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. Last Updated: 07/27/2016

Ruble Soars to an 8-Year High

VedomostiDemonstrators protesting the use of the dollar in central Moscow in October.
The ruble soared 0.6 percent to an eight-year high against the dollar Wednesday amid heavy dollar selling.

The currency strengthened to 25.2 against the dollar by Wednesday evening, a level at which it last traded in October 1999. The dollar started trading 15 kopeks higher than the Central Bank official exchange rate by 10.30 a.m., as news of a cut in U.S. interest rates began to make its impact felt on the market.

The U.S. Federal Reserve on Tuesday reduced interest rates to 4.75 percent from 5.25 percent -- the biggest reduction in four years. The cut, widely expected among Russian analysts to be 0.25 percent, was made against the backdrop of the U.S. subprime crisis and is geared at reducing the cost of lending and helping to revitalize the U.S. economy by encouraging spending.

News of the interest rate reduction brought the dollar rate down in markets in Europe and Asia, and led to local currencies appreciating against the U.S. currency in many countries.

Traders in Russia said the market's reaction was in keeping with expectations, adding that the trend would likely continue in the weeks ahead.

There will be "huge demand for rubles because the [Federal Reserve's] cut coincides with the time when companies must file tax returns in Russia," said Alexander Karpov, a currency dealer at Zenit Bank.

Currently, the trend on the market is to offload dollars, which may stretch right to the end of September, Karpov said.

Alexei Guryayev, a senior economist with the Center for Economic and Financial Research in Moscow, said that although the declared aim of the Federal Reserve was to prevent a housing market downturn, it actually made the dollar less attractive to industry.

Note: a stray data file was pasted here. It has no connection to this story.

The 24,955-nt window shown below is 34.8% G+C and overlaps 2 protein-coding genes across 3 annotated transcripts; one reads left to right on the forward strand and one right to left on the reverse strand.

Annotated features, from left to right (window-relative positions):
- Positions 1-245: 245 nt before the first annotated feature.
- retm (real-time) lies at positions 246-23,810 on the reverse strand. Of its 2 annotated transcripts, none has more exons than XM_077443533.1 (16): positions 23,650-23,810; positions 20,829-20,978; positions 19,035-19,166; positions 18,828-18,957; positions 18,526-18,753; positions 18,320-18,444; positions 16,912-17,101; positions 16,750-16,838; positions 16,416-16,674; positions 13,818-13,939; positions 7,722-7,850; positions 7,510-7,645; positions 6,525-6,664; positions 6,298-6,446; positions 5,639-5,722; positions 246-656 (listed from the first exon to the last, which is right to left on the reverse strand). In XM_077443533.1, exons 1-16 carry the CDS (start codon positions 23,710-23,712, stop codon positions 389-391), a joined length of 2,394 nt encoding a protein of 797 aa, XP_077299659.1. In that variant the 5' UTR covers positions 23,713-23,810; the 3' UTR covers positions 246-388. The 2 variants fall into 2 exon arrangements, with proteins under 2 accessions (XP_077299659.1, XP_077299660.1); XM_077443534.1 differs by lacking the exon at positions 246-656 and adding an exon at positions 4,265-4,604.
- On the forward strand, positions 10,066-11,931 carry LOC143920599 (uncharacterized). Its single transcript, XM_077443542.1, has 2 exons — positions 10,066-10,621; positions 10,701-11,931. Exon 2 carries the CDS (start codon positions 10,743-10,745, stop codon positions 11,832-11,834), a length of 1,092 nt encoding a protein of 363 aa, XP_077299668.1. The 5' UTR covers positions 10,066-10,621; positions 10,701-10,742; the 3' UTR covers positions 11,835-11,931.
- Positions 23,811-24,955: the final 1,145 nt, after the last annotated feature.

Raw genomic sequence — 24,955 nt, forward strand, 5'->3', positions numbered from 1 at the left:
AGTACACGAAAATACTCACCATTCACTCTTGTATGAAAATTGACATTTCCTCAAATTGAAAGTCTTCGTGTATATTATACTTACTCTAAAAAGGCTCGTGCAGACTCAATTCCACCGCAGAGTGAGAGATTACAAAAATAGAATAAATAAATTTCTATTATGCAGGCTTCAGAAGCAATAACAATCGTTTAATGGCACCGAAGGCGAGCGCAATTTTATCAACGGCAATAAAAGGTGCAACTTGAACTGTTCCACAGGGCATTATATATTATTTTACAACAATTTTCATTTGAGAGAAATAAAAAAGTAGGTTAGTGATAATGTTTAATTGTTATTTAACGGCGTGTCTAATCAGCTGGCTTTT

But with the dollar tumbling, Russia will be in a good position to pursue its objective of tightening the economy and reducing inflation, Guryayev said. Ruble appreciation is not threatening to slow or halt the growth of industrial output, he said.

Olga Naidenova, a banking analyst with Alfa Bank, said the Federal Reserve's cut had pushed up demand for ruble-designated assets and created high demand for rubles. She added that the Central Bank was unlikely to allow a dollar freefall after President Vladimir Putin last week told members of the Valdai Discussion Club, a group of Russian and foreign academics and journalists, that the tight inflation target for 2007 could be loosened.

But concern about a strong ruble stifling extended growth is misplaced, said Andrei Kuznetsov, an economist with Troika Dialog.

The main consequences of ruble appreciation are lower profits for natural resource exporters, but this would not affect industrial output, Kuznetsov said.

"Nothing unexpected has happened," Kuznetsov said. "[Today's events] fall neatly within the ruble volatility scale of the past three months."